Squaresoft, My Lost Friend: Part 1

What happened to my old pal Squaresoft?

This is a question I have asked myself many times over the last few years.  For years I had been one of their biggest fans who played all their new releases with pride. I even went as far as to order their older less known games!

So looking at gaming activities now, I have to ask myself why I not the fan I used to be?

What changed?

To give some context, it was back  during the Christmas 1997 when it all began, the Christmas I received my first SquareRPG, Final Fantasy 7.

I did not know it at the time but I had embarked on something

magical then, something since playing my first game that I had never encountered before.

You see not only was this the day I played my first RPG, but it was also the day I played a Square JRPG.  Their first RPG to be ported to the Play station console, many of Squaresoft’s big names in development and programming all came on board to help design FF7.

Although I did not know it then, this game would be a revelation to me, a revelation which started my long term love affair with RPG gaming.

As such, every Final Fantasy game released on the PlayStation 1 was to be mine. So impressed with Squaresoft was I, that I instantly purchased other titles they released.

And what made this love affair last was the simple fact they were just as good, even better than the last .

While hooked and blind to all criticism of Square games, it was two of these titles, Vagrant Story and Front Mission 3 that really caught my attention. So much so, these are  two games which I actively play to this day.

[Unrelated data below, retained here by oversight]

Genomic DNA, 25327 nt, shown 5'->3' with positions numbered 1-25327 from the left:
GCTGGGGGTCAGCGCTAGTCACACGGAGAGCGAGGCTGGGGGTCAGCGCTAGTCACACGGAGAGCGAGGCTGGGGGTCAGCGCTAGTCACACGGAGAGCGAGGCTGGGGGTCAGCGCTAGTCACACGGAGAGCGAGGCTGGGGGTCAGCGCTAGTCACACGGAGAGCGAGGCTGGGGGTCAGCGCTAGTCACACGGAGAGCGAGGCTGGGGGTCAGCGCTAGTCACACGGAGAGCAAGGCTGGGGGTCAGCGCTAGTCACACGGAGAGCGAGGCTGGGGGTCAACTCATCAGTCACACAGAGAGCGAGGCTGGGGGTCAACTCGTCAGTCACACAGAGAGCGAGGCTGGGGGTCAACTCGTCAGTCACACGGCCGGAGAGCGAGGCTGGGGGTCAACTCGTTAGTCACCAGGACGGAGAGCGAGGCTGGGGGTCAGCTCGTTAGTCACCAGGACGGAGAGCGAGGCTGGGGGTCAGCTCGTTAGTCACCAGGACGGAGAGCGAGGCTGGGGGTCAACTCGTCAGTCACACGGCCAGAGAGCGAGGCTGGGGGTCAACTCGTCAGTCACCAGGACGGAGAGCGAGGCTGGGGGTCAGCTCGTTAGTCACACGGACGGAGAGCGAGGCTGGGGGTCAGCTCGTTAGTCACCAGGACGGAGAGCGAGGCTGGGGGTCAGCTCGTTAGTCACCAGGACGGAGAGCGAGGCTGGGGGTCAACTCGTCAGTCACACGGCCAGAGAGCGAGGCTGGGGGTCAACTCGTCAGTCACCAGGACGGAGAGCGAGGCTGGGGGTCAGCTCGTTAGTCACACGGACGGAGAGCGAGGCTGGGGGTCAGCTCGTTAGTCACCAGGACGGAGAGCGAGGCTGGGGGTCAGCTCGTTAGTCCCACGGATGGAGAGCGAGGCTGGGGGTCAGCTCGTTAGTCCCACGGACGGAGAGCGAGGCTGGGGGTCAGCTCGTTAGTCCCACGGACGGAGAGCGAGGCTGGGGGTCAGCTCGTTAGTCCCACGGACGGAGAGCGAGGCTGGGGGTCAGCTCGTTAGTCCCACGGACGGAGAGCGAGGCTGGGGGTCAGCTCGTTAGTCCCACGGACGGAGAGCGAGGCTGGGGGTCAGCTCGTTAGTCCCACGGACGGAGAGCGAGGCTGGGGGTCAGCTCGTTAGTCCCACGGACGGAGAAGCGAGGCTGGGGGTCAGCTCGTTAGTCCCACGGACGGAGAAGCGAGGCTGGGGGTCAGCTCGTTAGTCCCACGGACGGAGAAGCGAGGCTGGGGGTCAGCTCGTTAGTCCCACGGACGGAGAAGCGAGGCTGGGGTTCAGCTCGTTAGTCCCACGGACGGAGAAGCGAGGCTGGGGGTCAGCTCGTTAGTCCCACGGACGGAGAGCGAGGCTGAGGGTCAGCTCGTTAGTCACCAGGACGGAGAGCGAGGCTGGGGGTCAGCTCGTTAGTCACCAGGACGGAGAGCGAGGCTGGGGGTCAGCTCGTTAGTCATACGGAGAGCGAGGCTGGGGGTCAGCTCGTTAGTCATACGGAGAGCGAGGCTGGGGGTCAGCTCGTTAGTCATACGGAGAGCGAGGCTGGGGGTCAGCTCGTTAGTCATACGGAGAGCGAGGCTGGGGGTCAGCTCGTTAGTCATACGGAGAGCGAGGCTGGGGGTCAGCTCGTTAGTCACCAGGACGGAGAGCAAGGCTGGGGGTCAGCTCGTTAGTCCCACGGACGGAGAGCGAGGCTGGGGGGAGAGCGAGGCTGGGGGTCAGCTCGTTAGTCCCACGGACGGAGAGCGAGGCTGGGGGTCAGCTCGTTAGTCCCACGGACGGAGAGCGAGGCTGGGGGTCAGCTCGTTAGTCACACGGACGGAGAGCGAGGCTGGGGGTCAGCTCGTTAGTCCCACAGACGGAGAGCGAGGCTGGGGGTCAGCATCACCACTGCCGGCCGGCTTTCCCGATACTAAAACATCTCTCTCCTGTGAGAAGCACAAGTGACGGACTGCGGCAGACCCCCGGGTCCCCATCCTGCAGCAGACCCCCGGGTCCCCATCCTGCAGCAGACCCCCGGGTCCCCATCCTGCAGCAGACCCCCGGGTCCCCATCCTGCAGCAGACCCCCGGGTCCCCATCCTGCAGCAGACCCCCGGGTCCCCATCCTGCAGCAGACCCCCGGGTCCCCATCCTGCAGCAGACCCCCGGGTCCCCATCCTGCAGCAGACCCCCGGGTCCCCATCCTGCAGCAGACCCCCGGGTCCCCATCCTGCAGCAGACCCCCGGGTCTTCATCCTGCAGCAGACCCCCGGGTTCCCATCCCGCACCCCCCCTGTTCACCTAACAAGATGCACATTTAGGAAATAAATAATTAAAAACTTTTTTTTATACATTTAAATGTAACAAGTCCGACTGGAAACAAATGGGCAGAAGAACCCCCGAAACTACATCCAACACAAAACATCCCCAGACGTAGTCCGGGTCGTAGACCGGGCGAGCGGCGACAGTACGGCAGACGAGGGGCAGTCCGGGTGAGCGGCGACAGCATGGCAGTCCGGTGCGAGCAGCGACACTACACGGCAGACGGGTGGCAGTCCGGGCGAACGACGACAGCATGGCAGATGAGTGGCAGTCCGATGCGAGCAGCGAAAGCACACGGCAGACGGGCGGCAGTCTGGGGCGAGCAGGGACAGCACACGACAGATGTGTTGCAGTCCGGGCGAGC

You see, what impressed me about Squaresoft games was the level of story depth and unique RPG elements which Squaresoft had no qualms in experimenting with.

One key aspect of this was Squares insistence that each game had a unique story line with its own set of characters and background and providing a different playing experience with each title.

Around this time, a long time rival JRPG company called Enix (famous for their Dragon quest series) began talks with Square to merge into a single company, so as to compete with foreign developers.

About the same both companies finalized their merger,  I had picked up a copy of Final Fantasy X, the first and last of the series to be made by Squaresoft as a single company.

It was  after I had finished playing the game that I heard about the newly formed Square-Enix.

Excited I expected great things from their merger.

Hearing that the company had decided to break with the long standing series tradition and make a direct sequel FFX, that being Final Fantasy X-2, I was over the moon.

Looking back, it was after playing through FFX-2 that I began to have doubts about Square-Enix and their merger.

Now I could explain the very long list of reasons I did not like this game, but I do not wish to re-open old wounds.

Suffice to say, for a game which was a meant to be turning point in the series and very hard to get wrong, Square-Enix got it wrong.

Still, I as well as others were yet to see how far Squre-Enix would change from its Squaresoft roots.

Out was the focus on new unique titles and core game play, in came the focus on milking existing titles, marketing and brand promotion.

The age of Square-Enix RPGS had begun.

Next week Part 2: Love lost


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